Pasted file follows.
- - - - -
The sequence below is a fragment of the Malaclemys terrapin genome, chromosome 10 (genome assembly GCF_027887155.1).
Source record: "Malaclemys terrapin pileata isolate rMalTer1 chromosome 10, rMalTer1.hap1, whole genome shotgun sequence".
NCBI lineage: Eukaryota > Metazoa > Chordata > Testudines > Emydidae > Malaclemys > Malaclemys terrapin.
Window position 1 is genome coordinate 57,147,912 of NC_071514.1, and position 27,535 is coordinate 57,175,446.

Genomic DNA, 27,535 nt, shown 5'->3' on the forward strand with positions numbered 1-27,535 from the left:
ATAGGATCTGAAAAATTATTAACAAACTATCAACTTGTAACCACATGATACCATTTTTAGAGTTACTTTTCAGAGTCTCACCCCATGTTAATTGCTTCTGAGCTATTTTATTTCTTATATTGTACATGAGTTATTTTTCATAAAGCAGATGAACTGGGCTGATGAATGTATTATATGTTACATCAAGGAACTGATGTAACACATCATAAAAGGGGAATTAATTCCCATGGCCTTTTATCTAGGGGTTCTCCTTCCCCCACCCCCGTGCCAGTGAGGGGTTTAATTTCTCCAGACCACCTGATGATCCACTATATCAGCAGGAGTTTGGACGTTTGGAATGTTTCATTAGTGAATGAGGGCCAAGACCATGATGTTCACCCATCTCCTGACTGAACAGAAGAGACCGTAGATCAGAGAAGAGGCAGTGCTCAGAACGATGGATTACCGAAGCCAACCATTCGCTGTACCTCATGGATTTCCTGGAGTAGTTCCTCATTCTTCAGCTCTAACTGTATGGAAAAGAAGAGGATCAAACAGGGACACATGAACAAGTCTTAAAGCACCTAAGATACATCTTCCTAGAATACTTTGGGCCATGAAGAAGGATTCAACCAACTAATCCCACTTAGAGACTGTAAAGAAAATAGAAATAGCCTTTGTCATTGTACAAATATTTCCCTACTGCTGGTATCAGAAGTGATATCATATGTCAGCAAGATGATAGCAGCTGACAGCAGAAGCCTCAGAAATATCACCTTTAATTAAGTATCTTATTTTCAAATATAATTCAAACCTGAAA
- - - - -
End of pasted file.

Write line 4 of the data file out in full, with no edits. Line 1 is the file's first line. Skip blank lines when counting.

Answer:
Window position 1 is genome coordinate 57,147,912 of NC_071514.1, and position 27,535 is coordinate 57,175,446.